Chris Coleman has 'no idea' if his tenure as Wales boss will end after the upcoming games
Chris Coleman says he has "no idea" if he will continue as Wales manager after holding initial talks about staying in the job.
Coleman's current contract ends at the end of November after this month's friendlies against France and Panama.
The 47-year-old's position has been under scrutiny since last month's defeat to the Republic of Ireland cost them a place at the 2018 World Cup next summer.
"I have no idea if these are my last games," Coleman told a press conference near Cardiff.
"Initial talks have been undertaken since our last game, but we are no further forward. That's where we are."
Coleman was appointed Wales manager in January 2012 following the death of his great friend Gary Speed.
He struggled at the start of his reign but the former Fulham manager took Wales to their first major finals for 58 years at Euro 2016 and steered them to the semi-finals in France.
A players' delegation - including star man Gareth Bale and skipper Ashley Williams - met Coleman straight after the defeat to Ireland in attempt to persuade him to stay.
"France in Paris is a fantastic game for us and if this is my last camp it's not a bad way to sign off," Coleman said.
"It may be the (Euro 2016) final that never took place and of course we've never played Panama.
"I have to look and think, 'Can I take it forward? Is the structure and facilities good to take us forward?' So it's not just me personally.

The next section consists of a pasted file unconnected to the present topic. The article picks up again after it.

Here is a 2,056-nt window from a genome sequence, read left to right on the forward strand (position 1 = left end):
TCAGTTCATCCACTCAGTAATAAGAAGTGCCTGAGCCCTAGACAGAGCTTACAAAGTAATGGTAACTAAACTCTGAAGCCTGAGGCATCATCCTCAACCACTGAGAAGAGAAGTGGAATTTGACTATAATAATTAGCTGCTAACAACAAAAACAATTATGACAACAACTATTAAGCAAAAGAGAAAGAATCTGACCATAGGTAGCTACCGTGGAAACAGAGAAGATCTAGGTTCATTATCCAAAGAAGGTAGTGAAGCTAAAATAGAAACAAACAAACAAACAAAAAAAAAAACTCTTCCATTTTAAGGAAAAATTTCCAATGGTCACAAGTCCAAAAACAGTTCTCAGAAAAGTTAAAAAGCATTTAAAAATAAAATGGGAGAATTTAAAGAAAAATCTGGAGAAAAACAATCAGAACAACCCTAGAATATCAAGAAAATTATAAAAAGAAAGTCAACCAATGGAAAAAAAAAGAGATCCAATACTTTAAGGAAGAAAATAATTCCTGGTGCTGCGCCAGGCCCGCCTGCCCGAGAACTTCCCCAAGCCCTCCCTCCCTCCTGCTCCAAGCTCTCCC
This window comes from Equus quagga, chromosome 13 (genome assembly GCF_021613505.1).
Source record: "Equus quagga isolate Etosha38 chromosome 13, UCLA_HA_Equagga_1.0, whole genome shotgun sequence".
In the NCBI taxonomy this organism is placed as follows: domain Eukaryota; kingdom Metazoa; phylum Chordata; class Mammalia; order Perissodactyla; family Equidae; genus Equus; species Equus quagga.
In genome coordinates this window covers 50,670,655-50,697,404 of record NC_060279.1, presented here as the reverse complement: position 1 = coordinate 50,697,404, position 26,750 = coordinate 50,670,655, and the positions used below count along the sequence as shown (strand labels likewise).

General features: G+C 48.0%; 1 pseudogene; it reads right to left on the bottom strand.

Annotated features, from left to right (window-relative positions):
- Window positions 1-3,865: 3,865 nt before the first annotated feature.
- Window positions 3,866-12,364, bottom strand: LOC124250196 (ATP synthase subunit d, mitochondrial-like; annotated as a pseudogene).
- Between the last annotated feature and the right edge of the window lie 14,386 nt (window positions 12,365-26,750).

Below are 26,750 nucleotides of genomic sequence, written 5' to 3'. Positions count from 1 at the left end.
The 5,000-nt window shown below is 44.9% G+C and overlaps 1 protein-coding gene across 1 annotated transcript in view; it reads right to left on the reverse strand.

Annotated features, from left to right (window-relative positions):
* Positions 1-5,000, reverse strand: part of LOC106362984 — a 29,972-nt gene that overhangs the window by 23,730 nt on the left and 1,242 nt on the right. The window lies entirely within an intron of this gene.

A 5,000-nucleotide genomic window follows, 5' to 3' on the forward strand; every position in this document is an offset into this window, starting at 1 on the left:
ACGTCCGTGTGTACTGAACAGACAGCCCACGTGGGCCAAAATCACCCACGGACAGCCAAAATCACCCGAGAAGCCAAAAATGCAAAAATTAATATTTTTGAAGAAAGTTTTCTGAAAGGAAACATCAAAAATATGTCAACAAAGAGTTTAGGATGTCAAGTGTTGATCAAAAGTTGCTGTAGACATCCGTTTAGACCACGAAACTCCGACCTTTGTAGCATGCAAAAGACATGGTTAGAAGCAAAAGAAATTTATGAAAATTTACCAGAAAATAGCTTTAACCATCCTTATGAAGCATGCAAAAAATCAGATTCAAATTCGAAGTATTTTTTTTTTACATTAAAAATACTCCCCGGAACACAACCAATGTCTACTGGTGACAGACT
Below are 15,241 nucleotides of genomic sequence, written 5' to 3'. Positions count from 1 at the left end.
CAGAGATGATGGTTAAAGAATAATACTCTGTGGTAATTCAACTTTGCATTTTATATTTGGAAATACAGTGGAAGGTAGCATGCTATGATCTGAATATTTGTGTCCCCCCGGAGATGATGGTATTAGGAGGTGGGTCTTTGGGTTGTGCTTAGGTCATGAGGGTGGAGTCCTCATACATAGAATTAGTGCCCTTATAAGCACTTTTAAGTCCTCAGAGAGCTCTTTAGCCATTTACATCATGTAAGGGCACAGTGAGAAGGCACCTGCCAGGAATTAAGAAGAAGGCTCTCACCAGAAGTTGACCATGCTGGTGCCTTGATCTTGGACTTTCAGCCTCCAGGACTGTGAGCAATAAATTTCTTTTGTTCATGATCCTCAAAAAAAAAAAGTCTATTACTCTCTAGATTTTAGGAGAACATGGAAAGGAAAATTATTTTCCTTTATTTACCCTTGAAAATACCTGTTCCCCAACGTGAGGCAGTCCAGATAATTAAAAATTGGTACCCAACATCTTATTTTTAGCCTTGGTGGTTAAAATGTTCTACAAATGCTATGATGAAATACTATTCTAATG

"All things need to be right for us to take it forward.
"I have to think, 'Am I the man to take it on and have I got the tools to do so?'
"The next step is going to be harder because the margins are smaller.
"To maintain that or take it on, the next step is even tougher and it means we need to do things a bit differently.
"Maybe not all parties will agree but that's my take."
Coleman has been linked with Premier League vacancies at Everton and Leicester - the latter since filled by Claude Puel - in the last month.
But he was reticent when asked if there had been any interest in his services.
"I'm not going to say a club has done this or that," he said.
"We're always going to be linked with clubs and vacancies.
"Some managers are still in their jobs, I've been on the end of that and it's not nice.
"It's not going to go on for much longer, we'll come to an agreement either way.
"If we can't move forward together, I'll still be super proud of leading my country for six years through good and bad. Nobody can take that away from me."